The heaviest rain through Friday will be in the eastern U.S., where some areas from New York to the Carolina coasts could pick up two inches or more of rain. Heavy rain will also be possible in parts of the Southwest thanks to monsoonal storms.

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How Often Do 80+ Dew Points Occur?
 
 
Last week parts of Iowa reached the 80s for dew points. How common is that around the nation? As you can see from this map from the Iowa Environmental Mesonet, the most common areas to see them is around the Gulf Coast, but areas into the upper Midwest do tend to see some each year. Click to read more from IEM.
 
The Total Solar Eclipse Is Coming!
 
 
We are now less than a month away from the total solar eclipse, and more anticipation is being built up for it. Have you ever looked at the path of the peak of the eclipse and wondered why it moves west to east? Popular Science has the answer why that is: "This summer, for the first time since 1918, a total solar eclipse will cut a path across the mainland United States. On August 21, everyone in North America will be able to watch the moon pass in front of the sun, blotting out some or all of its light (depending on where you live). People near Lincoln City, Oregon will see the total eclipse around 9:05am PDT. Then the path of totality slants eastward, finishing up in South Carolina at 2:43pm EDT. But hold on—if the moon rises in the east and sets in the west (or pretty close to it, anyway), why does the shadow of an eclipse move from west to east? The answer, says Angela Speck, an astronomer at the University of Missouri, is a matter of perspective." (Image above: A total solar eclipse in Australia. NASA.)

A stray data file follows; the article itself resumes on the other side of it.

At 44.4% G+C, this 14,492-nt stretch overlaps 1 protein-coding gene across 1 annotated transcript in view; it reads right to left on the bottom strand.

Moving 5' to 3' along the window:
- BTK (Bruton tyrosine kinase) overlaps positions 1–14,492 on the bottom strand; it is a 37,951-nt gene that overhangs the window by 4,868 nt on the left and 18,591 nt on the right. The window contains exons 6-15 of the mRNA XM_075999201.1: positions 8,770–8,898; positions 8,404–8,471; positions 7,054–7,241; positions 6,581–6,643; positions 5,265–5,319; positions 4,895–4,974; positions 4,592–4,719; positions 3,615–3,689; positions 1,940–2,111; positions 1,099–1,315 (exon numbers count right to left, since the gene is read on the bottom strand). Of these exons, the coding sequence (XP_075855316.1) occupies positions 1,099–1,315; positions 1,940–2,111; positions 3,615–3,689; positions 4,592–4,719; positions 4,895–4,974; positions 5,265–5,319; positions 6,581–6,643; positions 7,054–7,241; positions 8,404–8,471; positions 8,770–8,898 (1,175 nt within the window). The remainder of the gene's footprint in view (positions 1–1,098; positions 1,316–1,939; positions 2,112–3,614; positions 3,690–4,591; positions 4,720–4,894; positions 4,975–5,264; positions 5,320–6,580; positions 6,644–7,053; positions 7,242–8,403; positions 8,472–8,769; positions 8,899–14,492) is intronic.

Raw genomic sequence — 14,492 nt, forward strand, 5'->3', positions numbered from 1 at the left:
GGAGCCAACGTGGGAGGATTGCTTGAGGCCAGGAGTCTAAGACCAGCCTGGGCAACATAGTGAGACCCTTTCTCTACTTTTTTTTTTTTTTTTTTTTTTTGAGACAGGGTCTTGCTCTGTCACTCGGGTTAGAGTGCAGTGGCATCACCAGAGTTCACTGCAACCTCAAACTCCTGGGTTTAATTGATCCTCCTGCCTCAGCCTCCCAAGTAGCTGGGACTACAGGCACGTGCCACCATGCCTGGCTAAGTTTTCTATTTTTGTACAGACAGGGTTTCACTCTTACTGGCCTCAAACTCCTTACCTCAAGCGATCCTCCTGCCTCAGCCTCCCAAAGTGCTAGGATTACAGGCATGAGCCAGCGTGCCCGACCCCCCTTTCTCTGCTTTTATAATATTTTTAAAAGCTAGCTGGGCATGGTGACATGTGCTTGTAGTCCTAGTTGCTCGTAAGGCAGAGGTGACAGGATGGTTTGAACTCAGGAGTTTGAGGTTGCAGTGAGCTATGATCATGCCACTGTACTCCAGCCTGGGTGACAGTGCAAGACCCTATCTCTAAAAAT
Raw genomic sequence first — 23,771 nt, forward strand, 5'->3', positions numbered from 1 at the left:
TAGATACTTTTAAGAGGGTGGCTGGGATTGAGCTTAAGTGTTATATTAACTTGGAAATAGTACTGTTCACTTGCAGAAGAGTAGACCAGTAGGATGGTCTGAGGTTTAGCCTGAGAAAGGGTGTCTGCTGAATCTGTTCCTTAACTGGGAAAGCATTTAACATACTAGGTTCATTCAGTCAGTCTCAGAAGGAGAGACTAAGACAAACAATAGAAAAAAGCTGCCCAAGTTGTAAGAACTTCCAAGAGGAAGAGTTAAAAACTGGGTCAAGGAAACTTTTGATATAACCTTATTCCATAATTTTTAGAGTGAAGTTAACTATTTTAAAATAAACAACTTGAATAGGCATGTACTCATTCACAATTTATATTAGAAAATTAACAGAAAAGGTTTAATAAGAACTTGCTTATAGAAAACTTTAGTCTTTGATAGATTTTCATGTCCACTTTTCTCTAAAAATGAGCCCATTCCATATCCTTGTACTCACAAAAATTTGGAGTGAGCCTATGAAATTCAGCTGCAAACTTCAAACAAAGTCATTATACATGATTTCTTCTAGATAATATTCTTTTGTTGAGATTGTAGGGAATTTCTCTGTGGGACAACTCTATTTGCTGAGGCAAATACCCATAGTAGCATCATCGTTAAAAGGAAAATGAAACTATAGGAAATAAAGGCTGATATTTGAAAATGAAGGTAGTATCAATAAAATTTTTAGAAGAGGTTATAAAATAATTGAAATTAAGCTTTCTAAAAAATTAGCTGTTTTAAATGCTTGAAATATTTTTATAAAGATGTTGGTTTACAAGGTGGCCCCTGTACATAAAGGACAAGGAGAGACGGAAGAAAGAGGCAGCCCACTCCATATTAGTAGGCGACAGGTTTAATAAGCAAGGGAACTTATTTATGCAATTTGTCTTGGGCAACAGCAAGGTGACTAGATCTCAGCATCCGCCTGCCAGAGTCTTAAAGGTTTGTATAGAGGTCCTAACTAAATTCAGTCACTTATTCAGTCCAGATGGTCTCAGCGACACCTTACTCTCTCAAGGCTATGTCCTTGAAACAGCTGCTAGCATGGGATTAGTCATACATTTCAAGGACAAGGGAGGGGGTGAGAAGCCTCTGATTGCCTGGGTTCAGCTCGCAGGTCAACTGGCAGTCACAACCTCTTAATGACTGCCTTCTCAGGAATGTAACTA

Meanwhile, WIRED did the math to try and figure out how many people could actually watch the total solar eclipse in August. I won't spoil the amount - you'll just have to click and find out yourself!
 
A New Gold Rush In California
 
There's gold in the rivers! Well, some rivers... and it's all due to that Oroville Dam that was damaged back in February due to heavy rain. LiveScience has more: "The Oroville Spillway emergency in California may have one silver — or gold — lining: The debris kicked up by weeks of heavy rain and runoff is now flecked with gold, and amateur gold panners are enjoying quite the bonanza. The "gold rush" is occurring along the Feather and Yuba rivers, which are fed by the Oroville Dam. Of course, would-be panners should take note: It's unlikely that panners will hit the jackpot and retire with steamer trunks full of gold bars; the average haul from panning the river lately is worth just $40 to $300, CBS5 reported."
 
Tectonic Activity... And Life
 
 
You may not think of the two being connected, but a new theory out from scientists says that tectonic activity may actually be needed for life to exist. More from Scientific American: "Our planet is in constant flux. Tectonic plates—the large slabs of rock that divide Earth’s crust so that it looks like a cracked eggshell—jostle about in fits and starts that continuously reshape our planet—and possibly foster life. These plates ram into one another, building mountains. They slide apart, giving birth to new oceans that can grow for hundreds of millions of years. They skim past one another, triggering earth-shattering quakes. And they slip under one another in a process called subduction, sliding deep into the planet’s innards and producing volcanoes that spew gases into the atmosphere. And not only is Earth alive, it is a vessel for life. Because it is the only known planet to host both plate tectonics—that ongoing shuffling of tectonic plates—and life, many scientists think the two might be related. In fact, some researchers argue that shifting plates, which have the ability to help regulate a planet’s temperature over billions of years, are a crucial ingredient for life." (Image: This artist’s conception shows 55 Cancri e—a world that might be overrun by flowing lava. Credit: ESA / Hubble, M. Kornmesser)

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 - D.J. Kayser